On October 22, the College of Psychologists of British Columbia (CPBC) responded to Anderson’s complaint, having conducted its own review. In response to the CPBC’s investigation, Miller defended her statements, citing some research and arguing that she was voicing the stories of her patients and had no reason to doubt their authenticity (attempts to reach Miller by Gizmodo have so far been unsuccessful).
“The respondent stated that her views regarding diagnostic and treatment issues related to survivors of ritual abuse have been taken out of context or misinterpreted,” the CPBC wrote in its reply to Anderson.
Though the CPBC declined to investigate the allegations of patient mistreatment, in part due to Miller’s retirement status, the organisation nonetheless concluded that: “On their face, many of the Respondent’s statements are unusual and do not reflect mainstream beliefs about abuse, trauma, and mental health.” They were also concerned that Miller “expressed a degree of certainty about the activities of cults that may not be warranted, yet she did not limit her statement with a caution about the sources of her information.”
Ordinarily, the CPBC’s findings might have prompted further action, up to and including professional censure. But according to the response, Miller told the CPBC during the investigation that she thought she needed to retain a non-practicing license in order to have access to her practice’s records. After being told that wasn’t the case, Miller sent a letter in late August stating that she was giving up her license. As a result, the investigation would be officially closed, the CPBC told Anderson.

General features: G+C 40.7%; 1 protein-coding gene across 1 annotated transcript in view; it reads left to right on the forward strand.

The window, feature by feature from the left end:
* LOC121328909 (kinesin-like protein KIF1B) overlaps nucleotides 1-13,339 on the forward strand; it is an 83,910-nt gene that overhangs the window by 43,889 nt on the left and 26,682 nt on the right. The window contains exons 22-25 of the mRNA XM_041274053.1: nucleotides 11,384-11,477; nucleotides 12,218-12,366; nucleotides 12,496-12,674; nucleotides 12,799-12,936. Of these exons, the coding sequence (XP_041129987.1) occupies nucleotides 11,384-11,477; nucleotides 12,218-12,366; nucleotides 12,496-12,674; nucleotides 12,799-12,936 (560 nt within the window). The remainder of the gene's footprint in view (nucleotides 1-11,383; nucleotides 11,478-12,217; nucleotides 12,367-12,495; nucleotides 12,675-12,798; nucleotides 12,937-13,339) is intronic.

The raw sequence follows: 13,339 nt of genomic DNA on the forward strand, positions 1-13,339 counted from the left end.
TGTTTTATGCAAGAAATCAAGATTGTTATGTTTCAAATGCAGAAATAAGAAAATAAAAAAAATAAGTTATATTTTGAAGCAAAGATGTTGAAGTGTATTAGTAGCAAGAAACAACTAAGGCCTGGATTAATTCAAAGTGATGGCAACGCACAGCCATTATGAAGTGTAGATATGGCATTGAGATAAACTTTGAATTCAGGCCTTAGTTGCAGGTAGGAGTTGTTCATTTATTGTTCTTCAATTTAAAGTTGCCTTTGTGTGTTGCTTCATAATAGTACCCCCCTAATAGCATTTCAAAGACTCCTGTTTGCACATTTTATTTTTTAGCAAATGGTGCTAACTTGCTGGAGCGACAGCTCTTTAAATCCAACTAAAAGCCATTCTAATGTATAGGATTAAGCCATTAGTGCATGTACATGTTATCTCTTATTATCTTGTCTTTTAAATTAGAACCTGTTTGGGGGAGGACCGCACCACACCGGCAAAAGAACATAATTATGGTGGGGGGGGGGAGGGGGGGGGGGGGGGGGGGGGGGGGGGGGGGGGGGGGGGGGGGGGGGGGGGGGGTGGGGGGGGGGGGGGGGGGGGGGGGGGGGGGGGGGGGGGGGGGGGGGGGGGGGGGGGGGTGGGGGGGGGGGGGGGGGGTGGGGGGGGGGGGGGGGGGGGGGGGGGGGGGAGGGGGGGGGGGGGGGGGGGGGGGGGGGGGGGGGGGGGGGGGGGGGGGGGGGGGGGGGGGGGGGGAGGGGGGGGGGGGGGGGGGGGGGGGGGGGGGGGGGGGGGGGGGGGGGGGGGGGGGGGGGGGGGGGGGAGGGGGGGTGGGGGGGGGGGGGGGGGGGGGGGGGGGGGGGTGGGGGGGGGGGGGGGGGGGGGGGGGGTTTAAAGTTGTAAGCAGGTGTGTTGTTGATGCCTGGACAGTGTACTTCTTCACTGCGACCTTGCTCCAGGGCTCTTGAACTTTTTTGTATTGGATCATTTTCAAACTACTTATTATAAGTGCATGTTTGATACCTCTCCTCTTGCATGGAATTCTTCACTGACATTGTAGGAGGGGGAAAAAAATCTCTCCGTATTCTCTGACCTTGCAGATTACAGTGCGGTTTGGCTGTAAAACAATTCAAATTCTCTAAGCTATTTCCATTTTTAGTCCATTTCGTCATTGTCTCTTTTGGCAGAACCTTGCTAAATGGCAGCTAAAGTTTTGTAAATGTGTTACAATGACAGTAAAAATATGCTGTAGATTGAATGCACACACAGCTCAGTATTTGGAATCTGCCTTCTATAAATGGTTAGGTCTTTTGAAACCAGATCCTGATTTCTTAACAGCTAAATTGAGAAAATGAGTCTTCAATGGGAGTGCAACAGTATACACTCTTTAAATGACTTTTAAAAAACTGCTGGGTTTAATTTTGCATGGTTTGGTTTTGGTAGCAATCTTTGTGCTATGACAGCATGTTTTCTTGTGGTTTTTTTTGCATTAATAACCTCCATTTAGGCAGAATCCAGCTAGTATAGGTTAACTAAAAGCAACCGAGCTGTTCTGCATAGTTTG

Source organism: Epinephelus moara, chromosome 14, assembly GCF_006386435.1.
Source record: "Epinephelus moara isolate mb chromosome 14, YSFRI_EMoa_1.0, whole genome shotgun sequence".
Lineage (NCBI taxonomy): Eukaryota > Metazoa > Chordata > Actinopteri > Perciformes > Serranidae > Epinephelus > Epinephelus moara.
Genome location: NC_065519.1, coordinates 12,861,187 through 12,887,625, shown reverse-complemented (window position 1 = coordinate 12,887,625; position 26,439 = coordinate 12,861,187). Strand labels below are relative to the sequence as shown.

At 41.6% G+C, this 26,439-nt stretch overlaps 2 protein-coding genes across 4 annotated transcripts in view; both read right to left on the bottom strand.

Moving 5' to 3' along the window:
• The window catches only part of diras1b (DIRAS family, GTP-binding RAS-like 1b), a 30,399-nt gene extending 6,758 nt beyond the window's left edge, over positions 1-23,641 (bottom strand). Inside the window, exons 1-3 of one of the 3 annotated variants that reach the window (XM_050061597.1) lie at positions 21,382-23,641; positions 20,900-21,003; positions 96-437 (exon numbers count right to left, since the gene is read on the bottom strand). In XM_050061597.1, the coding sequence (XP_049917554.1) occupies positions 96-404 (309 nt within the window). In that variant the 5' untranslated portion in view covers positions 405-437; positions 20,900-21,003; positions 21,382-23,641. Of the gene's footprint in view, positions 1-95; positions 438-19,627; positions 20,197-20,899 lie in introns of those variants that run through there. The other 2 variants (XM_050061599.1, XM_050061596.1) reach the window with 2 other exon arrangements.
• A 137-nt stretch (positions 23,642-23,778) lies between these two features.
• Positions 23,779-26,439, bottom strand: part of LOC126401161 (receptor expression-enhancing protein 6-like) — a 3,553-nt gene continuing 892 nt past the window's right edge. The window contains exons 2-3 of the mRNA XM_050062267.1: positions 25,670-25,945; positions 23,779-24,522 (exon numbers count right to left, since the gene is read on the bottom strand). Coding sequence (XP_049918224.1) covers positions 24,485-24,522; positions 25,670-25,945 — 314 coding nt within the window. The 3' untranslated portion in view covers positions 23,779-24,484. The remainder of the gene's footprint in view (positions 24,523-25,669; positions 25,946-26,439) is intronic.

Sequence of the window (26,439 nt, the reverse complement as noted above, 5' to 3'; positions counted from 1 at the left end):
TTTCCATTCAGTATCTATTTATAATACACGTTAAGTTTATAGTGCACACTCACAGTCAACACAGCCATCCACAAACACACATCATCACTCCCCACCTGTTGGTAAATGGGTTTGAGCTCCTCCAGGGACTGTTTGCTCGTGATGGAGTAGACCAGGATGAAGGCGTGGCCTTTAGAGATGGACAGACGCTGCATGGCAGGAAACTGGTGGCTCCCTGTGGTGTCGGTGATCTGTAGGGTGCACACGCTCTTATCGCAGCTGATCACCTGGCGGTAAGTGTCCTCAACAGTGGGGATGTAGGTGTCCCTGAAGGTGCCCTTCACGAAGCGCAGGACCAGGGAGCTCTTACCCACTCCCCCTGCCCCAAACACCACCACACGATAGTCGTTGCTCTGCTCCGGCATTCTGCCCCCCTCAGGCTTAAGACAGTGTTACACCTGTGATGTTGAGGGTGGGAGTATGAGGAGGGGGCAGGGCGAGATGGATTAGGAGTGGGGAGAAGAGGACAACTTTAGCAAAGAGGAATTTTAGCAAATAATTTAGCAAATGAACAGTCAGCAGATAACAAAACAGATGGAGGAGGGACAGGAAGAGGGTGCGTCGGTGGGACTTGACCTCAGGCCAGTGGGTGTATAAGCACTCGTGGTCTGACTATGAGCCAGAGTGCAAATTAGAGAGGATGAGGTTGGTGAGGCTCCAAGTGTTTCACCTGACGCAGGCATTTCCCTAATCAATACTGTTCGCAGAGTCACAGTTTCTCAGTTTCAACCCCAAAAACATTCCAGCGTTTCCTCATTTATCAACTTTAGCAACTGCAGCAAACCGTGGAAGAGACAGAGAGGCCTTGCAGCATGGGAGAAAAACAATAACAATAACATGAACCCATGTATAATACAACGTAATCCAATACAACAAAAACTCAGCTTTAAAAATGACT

While the CPBC’s findings aren’t as emphatic as Grey Faction would have liked, Anderson nonetheless considers it a victory, as the decision will prevent Miller from offering continuing education units, which are collected by therapists and social workers to maintain their license, through her presentations. Nor will she, the CPBC noted, be able to call herself a psychologist.
It’s fair to say that we’re no longer at the peak of the Satanic Panic. And, as Lynn notes, the more outlandish beliefs expressed during the Panic by therapists and others are not widely accepted in the mental health field. But there are still many people who believe that repressed memories exist and that anyone can successfully dig them out with the right methods, despite decades of research suggesting that these techniques are more likely to create false memories.
As many as 8 percent of therapy patients in the U.S., according to a 2018 study, have seen a therapist who floated the possibility of them having repressed abuse, while 5 percent have actually undergone therapy to recover these memories. Just last year, Gizmodo reported on Teal Swan, an “internet spiritual guru” who encourages her followers on YouTube to do processes that uncover so-called repressed memories – and Swan herself was likely influenced by a therapist who played a key role in the Satanic Panic.